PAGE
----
The aims of Freemasonry are not specifically to embolden specific patriotism. It does, however, promote a strong affinity towards, and a passionate adherence to the nation in which the Freemason resides. It encourages more than a passive interest in the development of civil society and our roles as citizens in it.
The patriotism that is displayed is the result of that interest in the well-being of society itself. The fraternity does strongly encourage the adherence to and following of the principles and laws of the country in which the member resides.
In this episode we look at a reading of Frank C. Higgins from The Beginning of Masonry. In this piece, Higgins explores the philosophical relationship of God and Freemasonry.
There is no place in Masonry for dogmatic controversy affecting the current convictions of brethren of the craft. In its highest contemplation, Freemasonry solely regards and addresses itself to the “Great Architect of the Universe,” respecting the Names under which this Unique Identity is apostrophized in every clime, by every race, and by every school of thought.
There are no religious differences attached to the adoption of the Supreme Being. Men differ alone with respect to some of His manifestations of love and solicitude for humanity, making claims to an exclusiveness in one respect or another, which are too often the outgrowth of fast-vanishing racial isolation and the diverse trends of thought consequent upon differences of origin, climate, and environment.
In quibbling over these differences, so frequently the result of misunderstandings of identical premises, viewed from diverging angles, men are too prone to forget that the goodness and providence of Almighty God is forever pouring in a mighty deluge upon us, manifesting itself unceasingly and impartially in everything that either experience or can be experienced. From the selfish standpoint of the unintelligent ego, each individual is alternately blessed with satisfactions and cursed with deprivations or distresses, the extremes predominating in many instances without apparent reason. Many of the ancient philosophers, therefore, taught that man could attain supreme contentment only by realizing his identity with the All. Sensing this, he perceived the resistless operation of the great laws of Being, in perfect poise, harmony, and impartiality, requiring only to be heeded for man to escape the evils and enjoy the benefits thereof during his allotted term, the accidents and mishaps befalling him not being subject to the caprices of an unpropitious Ruler, but consequent upon his own unguarded collisions with unchangeable law.
There are no religious differences attached to the adoption of the Supreme Being.
Therefore, the whole problem of human life became the attainment of greater and ever greater knowledge of the natural law, upon which all progress and all security to life and happiness depended in so eminent a degree, and the divine gift of the reasoning faculties, which rendered the possible, was appreciated as God’s most precious blessing to man. Thousands of years of experiment and ceaseless vigilance on the part of eager watchers have never resulted in the detection of a single principle so unrelated to the rest of the universal machine as to have no dependence upon it. Even where the wonders of science have disclosed marvels so intricate as to baffle explanation or analysis, they have at least proved so entirely subject to certain conditions of known factors as to be easily provoked into manifestation or suppressed from view, at the will of man.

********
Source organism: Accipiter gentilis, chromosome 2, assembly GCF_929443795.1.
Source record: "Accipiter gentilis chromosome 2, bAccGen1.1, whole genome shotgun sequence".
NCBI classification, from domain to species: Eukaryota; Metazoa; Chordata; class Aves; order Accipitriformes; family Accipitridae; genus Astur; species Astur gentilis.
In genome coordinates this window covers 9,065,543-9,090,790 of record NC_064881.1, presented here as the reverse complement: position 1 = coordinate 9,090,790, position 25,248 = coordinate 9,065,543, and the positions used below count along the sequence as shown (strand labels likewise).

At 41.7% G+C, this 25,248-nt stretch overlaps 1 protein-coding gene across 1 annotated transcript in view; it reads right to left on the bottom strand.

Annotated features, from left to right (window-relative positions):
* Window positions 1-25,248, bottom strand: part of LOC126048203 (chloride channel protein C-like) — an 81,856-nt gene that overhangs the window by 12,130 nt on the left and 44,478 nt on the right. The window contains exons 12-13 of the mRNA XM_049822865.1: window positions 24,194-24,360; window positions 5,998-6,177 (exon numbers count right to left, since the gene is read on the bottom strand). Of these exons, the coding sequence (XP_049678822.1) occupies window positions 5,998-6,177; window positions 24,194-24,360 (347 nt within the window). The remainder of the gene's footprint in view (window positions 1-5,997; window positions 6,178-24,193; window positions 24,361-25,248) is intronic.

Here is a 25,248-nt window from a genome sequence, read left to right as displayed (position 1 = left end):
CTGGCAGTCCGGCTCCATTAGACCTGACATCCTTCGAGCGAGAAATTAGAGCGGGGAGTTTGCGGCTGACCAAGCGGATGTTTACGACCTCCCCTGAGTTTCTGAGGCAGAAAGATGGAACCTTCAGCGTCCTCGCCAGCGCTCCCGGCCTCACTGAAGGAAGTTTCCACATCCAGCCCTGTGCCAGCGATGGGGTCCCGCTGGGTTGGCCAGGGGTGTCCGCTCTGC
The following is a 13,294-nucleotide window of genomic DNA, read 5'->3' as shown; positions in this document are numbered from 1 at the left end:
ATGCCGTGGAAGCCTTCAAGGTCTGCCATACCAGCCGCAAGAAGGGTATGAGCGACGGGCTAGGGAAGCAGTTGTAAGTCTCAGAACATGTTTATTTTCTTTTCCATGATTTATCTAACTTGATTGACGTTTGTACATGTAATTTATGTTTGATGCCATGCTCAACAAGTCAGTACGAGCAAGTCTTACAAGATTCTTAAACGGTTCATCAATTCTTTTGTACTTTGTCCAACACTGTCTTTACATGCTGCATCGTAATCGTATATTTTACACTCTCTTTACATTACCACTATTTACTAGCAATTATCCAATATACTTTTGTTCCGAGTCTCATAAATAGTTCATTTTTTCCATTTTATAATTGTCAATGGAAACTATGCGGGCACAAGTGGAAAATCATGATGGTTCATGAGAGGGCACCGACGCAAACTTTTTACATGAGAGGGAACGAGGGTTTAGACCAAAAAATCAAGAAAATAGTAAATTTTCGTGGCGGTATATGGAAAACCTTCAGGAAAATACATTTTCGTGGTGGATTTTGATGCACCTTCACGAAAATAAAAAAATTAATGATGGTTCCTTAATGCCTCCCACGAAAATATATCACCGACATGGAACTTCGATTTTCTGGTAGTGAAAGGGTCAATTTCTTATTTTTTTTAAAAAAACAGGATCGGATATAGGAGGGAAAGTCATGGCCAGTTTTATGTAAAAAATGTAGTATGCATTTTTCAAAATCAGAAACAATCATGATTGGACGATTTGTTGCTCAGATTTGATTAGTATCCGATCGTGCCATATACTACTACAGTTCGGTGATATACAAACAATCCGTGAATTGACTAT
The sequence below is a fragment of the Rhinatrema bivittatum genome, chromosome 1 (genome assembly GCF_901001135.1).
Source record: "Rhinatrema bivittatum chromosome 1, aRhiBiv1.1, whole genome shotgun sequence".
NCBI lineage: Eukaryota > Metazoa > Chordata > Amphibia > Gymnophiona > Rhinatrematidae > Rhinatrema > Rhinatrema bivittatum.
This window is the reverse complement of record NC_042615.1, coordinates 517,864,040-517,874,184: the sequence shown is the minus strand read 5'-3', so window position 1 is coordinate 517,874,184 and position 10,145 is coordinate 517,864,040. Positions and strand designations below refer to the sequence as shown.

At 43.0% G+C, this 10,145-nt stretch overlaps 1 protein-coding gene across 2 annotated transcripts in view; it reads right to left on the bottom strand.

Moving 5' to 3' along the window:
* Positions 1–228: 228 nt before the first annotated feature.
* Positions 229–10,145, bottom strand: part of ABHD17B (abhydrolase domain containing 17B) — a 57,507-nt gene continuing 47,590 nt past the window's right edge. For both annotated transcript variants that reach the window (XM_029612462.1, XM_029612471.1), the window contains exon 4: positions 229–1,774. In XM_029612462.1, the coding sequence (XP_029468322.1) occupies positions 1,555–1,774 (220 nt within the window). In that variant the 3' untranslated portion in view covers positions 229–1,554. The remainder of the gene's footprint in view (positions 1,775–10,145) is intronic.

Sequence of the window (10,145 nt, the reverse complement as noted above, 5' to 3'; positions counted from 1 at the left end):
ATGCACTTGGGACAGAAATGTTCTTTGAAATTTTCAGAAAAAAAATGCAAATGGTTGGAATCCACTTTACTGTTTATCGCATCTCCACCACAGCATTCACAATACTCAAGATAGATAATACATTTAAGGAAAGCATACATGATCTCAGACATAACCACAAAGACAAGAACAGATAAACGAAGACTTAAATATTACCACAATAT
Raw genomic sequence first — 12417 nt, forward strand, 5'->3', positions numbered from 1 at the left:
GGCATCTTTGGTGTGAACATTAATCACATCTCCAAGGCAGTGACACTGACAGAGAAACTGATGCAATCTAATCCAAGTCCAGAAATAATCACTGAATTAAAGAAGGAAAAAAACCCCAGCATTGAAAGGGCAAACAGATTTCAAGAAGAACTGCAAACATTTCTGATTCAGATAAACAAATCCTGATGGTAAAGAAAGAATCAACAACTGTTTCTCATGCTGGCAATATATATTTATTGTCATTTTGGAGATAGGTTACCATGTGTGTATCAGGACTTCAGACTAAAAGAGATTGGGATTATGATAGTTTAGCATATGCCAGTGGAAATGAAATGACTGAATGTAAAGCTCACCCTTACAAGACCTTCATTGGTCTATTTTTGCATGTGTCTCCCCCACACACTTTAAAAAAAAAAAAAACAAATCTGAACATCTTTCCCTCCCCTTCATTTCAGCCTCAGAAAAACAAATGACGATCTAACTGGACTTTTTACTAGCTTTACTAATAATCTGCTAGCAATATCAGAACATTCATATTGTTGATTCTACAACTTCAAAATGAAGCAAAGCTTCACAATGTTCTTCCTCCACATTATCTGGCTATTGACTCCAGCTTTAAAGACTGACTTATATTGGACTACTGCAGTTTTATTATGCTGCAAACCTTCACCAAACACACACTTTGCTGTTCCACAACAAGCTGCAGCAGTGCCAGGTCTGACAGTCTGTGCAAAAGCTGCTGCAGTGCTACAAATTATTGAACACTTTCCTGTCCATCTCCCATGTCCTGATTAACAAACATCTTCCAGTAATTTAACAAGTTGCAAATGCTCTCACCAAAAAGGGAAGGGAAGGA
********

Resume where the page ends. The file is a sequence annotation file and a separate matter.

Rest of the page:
Year by year, day by day, hour by hour, minute by minute, the infinite details of this great cosmic-pervading law keep on unfolding to human perception, filling all space with their greatness and mocking pursuit in their ultra-microscopic perfections and yet nothing is discovered that had not existed ages before the human mind began to concern itself with its intricacies. The capacity of mind to see and understand has limitations and history-that of which it takes cognizance through the medium of the senses-is limitless and without historical beginning or end.
Every past age has attempted to place bounds upon that which it is legitimate for man to know or think he knows about the origin and constitution of the wonders about him. Each era has closed its book of human knowledge with a flaming “Finis” at the end of an ultimate chapter, and yet the dawn of every other day has ushered in new wonders, new visions, and new truths.
“Dogma” is the name given to all these futile finalities which do not finish, to the barbed wire entanglements and chevaux de frise set by each generation at the limit of its attainments, in the vain thought that the “End” had been achieved.
In most cases dogmas will be found to revolve round the privilege of classes to rule masses, irrespective of the fact that part of the cosmic law is as sure and continual an oxygenation of the sea of humanity by waves of upheaval as is manifest in seas of water, in which that which is the sluggish depth of today may be the foam-crested wave of tomorrow. Yet the mind of man, framed in the image of the Creator, even as the receiver of an acoustic instrument must be attuned to the vibrations of the transmitter, that the message may be received as it is sent, has discovered constant and unchanging elements in this stupendous order of varied manifestations, has discovered chaos-banishing laws which must be the same in an atom as in a sun, and so may be exhibited in symbols of dimensions convenient to the stature of contemplative man.
Such are the symbols of Freemasonry – evidences of the truth attributed to Triple-great Hermes, the mystic founder of our craft, that “that which is above may be discovered by examination of that which is below.”